One of the reasons for this is the name of the weapon. It appears in manuscripts that have different readings, so in some of them, it is known and mentioned as "Laevateinn," while in others, it is recorded as Haevateinn.
In the majority of texts and resources on this mythological weapon, it is referred to as "Laevateinn." Also, the is a mystery associated with Laevateinn - it is also not clear what kind of weapon it actually was – a sword, a dart, a wand, or some other type of weapon.
Different commentators and translators used different words to denote it, so in the end, it can be described or denoted both as a sword or a wand.
Why was Laevateinn created?
What was the purpose of creating this magical weapon? It was forged by Loki and then stolen from him. According to the resources, Laevateinn is the only weapon that could kill the rooster Viðofnir.
Viðofnir was a mythological bird, a rooster sitting on the crown of the world tree Mímaðeir, the tree identical to the world tree Yggdrasil.
Laevateinn is the only weapon that could kill the bird, and killing the bird created a problem. According to Norse mythology, the rooster was supposed to warn Odin, the chief god in Norse mythology, of the upcoming Ragnarök, the end of the world and the end of civilization.
By receiving a warning from the rooster, Odin would have had time to prepare his army and prevent Ragnarök. However, the bird's death prevented this - as Odin wasn't warned by Viðofnir.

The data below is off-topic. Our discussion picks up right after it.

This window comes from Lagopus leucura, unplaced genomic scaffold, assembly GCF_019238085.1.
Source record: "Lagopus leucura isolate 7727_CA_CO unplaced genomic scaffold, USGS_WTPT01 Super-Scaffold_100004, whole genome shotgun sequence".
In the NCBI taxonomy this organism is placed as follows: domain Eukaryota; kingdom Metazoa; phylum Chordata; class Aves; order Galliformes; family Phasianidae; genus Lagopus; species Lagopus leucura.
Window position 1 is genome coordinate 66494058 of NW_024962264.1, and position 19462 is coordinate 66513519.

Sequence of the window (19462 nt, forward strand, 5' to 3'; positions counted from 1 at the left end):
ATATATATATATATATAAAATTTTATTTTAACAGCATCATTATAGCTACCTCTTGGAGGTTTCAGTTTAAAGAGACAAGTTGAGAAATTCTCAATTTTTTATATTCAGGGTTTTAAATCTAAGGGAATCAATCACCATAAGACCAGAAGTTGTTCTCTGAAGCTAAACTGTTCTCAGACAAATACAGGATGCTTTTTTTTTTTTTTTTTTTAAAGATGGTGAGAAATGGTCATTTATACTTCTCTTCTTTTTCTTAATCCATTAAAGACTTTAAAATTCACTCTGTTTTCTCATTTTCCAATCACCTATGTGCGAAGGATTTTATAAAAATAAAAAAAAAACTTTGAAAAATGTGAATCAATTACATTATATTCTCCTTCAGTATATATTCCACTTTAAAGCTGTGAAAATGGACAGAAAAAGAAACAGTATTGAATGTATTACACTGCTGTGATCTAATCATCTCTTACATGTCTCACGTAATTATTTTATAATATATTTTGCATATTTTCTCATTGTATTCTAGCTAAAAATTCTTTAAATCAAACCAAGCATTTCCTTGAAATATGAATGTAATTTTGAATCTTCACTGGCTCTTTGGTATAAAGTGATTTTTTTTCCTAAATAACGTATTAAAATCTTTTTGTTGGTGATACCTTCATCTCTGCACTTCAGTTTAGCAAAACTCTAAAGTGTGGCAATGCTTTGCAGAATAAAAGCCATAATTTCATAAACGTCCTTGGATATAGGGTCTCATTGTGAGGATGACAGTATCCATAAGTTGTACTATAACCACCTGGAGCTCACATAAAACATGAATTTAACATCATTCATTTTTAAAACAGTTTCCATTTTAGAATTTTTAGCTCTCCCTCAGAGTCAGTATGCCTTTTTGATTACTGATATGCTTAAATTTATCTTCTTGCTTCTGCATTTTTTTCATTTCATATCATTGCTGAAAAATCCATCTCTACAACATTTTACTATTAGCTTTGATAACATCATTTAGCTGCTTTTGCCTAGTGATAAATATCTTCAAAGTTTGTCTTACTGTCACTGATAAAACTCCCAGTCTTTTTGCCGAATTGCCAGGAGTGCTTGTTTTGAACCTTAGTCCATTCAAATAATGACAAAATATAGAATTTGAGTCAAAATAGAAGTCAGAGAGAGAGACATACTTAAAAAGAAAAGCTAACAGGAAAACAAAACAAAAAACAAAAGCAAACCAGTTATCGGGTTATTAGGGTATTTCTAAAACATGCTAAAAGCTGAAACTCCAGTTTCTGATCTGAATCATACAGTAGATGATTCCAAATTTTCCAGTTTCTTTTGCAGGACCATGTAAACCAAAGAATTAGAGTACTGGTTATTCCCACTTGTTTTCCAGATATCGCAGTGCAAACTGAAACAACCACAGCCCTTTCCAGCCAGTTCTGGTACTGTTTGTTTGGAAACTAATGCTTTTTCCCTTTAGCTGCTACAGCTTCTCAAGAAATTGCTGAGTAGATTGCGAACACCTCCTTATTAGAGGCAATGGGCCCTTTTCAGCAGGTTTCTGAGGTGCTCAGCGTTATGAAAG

Loki often found himself in unpleasant situations and was considered the enemy of the gods. Source: Artie Navarre / Pixabay
According to some historical resources and theories, Loki plotted this scheme so that he would stop Odin in his tracks, so to speak – and stop him from preventing Ragnarök.
Loki was known as a mischievous trickster god who liked to play tricks on gods and other creatures. Sometimes this was quite harmless, and sometimes it created serious problems, culminating in this particular situation, where the death of Viðofnir eventually led to Ragnarök.
The meaning of the name "Laevateinn"
As mentioned previously, there was another version of the name – Haevateinn, and the changing of the letter H to the letter L was proposed by Sophus Bugge in the 19th century, in his edition of the Poetic Edda.
The change was made with a purpose - to explain the meaning of the name of the sword (or the wand). The name would then mean "wand of destruction" or "wounding wand."
Laevateinn, on the other hand, can have different meanings – "cunning," or "deception" or "injury," coming from the word "lae." The word "vateinn" can mean "stick" or "wand." Knowing Loki's nature and the way he operated in the world of gods, this could be an acceptable explanation, but it is still a matter of speculation.
Some sources claim that there is a possibility that Laevateinn was decorated with runes.
There is yet another mystery connected to this powerful weapon – it remains an unsolved question whether it was stolen or if there was a misunderstanding with the interpretation of the original text.
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